Study Finds Digital Billboards Distract Drivers

Published in the journal Traffic Injury Prevention, the study concludes these colorful, rapidly changing billboards attract and hold drivers gazes far longer than a threshold previous studies have shown to be dangerous.

Swedish and German researchers have published a study in the journal Traffic Injury Prevention in which they found digital billboards attract and hold drivers' gazes longer than a threshold that previous studies have shown to be dangerous. Conducted by researchers at the Swedish National Road and Transport Research Institute and funded by the Swedish Transport Administration, the study found that drivers looked at these colorful, rapidly changing billboards significantly longer than they do at other signs on the same stretch of road -- the digital versions often took a driver's eyes off the road for more than two seconds.

They said a well-regarded 2006 study by Virginia Tech for NHTSA found anything that takes a driver's eyes off the road for more than two seconds greatly increases the risk of a crash. That study found nearly 80 percent of all crashes involve driver inattention within three seconds of the crash.

"This study validates what is common sense when it comes to digital billboards," said Mary Tracy, president of Scenic America, a Washington, D.C. nonprofit organization advocating for preserving the visual character of America's communities and countryside. It contends billboards, badly sited telecommunications towers, overhead lines, and other visual clutter are obscuring scenic resources and hometown assets, and open space is being surrendered.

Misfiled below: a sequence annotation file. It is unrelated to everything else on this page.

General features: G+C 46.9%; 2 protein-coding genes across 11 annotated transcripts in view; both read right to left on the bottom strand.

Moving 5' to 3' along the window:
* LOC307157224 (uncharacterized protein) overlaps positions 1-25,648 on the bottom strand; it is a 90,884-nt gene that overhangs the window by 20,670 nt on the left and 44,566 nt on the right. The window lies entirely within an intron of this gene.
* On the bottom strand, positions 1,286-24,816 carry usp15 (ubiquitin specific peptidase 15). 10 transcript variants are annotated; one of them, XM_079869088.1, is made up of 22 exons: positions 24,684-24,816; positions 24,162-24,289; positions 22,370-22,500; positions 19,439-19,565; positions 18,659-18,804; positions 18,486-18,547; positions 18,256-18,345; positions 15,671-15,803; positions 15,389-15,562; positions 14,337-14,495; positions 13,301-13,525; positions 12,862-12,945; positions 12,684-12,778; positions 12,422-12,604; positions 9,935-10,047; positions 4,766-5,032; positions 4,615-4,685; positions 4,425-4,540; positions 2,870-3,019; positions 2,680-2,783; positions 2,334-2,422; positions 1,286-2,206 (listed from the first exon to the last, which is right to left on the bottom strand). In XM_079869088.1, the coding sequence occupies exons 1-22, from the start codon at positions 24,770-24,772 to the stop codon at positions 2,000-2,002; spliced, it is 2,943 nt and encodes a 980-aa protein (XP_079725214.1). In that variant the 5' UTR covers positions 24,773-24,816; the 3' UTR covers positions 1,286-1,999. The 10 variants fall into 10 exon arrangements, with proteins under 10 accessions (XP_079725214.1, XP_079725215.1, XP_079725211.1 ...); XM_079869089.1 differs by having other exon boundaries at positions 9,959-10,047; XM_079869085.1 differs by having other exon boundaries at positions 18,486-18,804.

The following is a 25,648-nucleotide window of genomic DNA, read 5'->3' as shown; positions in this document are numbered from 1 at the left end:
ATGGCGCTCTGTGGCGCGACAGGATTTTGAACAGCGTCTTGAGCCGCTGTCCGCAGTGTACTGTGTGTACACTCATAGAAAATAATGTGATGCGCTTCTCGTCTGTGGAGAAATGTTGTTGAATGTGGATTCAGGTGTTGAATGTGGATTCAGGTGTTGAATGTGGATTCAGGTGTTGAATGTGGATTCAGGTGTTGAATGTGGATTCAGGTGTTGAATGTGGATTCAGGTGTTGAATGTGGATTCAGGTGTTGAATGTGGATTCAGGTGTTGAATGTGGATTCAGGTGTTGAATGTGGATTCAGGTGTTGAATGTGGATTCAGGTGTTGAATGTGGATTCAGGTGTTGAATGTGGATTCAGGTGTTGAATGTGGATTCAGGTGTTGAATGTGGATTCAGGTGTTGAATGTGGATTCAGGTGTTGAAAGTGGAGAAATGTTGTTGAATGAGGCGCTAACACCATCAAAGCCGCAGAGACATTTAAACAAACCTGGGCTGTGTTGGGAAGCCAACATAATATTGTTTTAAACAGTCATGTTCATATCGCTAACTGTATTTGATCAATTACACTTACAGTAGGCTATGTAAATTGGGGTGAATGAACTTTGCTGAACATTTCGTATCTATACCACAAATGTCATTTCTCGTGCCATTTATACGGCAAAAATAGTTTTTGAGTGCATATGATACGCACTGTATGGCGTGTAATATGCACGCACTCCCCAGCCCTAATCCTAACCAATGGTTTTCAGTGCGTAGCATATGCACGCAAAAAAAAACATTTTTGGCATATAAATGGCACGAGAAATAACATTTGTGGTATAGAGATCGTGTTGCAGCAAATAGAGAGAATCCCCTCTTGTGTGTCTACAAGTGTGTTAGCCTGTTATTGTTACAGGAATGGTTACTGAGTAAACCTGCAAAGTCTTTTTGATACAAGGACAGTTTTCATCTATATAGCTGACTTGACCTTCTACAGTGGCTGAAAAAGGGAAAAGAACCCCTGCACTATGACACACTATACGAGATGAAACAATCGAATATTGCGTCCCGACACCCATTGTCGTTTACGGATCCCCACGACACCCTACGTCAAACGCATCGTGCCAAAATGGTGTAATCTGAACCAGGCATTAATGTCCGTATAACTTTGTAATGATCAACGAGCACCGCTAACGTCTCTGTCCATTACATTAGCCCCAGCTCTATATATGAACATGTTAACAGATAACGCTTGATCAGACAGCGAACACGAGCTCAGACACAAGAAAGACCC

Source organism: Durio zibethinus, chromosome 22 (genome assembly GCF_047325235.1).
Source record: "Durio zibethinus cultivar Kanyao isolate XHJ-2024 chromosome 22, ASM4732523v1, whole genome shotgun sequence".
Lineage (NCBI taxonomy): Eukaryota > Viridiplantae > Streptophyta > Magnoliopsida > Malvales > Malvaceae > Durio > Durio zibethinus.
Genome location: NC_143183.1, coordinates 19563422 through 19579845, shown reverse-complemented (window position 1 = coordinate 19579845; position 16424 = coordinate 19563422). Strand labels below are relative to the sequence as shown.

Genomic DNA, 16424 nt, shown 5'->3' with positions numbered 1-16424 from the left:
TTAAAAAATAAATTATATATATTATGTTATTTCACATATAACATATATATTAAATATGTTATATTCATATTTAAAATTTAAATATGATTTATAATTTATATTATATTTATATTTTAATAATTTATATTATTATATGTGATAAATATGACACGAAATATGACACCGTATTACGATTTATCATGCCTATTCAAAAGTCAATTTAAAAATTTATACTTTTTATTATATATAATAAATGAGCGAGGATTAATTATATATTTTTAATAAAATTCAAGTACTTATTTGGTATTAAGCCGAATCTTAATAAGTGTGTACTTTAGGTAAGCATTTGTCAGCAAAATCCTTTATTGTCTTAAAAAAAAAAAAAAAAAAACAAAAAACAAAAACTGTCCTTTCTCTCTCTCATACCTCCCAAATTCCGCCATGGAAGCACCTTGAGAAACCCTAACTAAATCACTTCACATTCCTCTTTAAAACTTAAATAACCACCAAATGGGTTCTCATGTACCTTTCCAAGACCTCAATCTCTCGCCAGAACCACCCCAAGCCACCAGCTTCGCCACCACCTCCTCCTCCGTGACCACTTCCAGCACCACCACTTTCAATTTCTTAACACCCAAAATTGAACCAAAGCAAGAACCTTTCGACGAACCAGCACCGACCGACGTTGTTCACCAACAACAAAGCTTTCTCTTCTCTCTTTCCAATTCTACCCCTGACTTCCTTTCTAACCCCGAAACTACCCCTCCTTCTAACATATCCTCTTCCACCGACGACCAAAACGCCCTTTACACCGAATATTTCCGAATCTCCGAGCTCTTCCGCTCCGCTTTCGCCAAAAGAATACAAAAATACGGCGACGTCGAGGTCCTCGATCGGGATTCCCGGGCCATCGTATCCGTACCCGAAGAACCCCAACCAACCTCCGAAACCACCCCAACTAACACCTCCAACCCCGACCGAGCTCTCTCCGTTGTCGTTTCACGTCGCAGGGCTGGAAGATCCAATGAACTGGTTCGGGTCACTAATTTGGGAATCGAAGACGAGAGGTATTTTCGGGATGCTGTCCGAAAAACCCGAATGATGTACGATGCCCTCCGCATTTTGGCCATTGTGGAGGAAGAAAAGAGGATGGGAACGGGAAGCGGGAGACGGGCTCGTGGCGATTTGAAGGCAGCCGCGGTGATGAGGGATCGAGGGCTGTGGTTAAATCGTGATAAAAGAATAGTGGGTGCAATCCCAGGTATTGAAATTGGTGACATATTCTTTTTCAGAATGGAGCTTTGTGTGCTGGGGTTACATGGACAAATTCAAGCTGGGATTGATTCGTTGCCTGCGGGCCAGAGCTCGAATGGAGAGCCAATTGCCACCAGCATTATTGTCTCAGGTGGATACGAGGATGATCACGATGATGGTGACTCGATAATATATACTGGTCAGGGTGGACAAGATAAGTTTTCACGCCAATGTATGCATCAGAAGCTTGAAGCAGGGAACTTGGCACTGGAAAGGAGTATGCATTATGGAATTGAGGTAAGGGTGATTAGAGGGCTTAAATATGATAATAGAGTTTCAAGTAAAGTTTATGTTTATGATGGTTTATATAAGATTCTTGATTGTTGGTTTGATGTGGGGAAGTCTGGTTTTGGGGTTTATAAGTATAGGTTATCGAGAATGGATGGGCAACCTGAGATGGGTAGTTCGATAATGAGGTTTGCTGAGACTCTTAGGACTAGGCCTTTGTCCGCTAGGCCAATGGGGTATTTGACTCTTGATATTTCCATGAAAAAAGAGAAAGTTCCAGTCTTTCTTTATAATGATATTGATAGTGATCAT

"Bright, constantly changing signs on the side of the road are meant to attract and keep the attention of drivers, and this study confirms that is exactly what they do," Tracy added.

Her organization's website applauded a Dec. 10 ruling by California's 2nd District Court of Appeal ordering more than 100 digital billboards in Los Angeles owned by Clear Channel and CBS to be removed. The court held that the city of Los Angeles had agreed to an illegal settlement when it allowed those companies to digitize some of their existing billboards even though a municipal ordinance prohibited "alterations or enlargements" of such signs.

The Swedish study's authors -– Tania Dukic, Christer Ahlstrom, Christopher Patten, and Carmen Kettwich of the Swedish National Road and Transport Research Institute and Katja Kircher of the Light Technology Institute at Karlsruhe Institute of Technology in Karlsruhe, Germany -- said it's not surprising that digital billboards attract more attention because they are brighter, visible from greater distances, and display a constantly changing series of advertisements. They concluded the billboards "have the potential ability to keep up the driver’s curiosity over an extended period of time."

The Swedish government temporarily authorized digital billboards in 2009 but has now ordered all that were erected to be removed, according to Scenic America, which reported the new study and two other recently completed studies of digital billboards will be presented Jan. 16 during the annual meeting of the Transportation Research Board in Washington, D.C.

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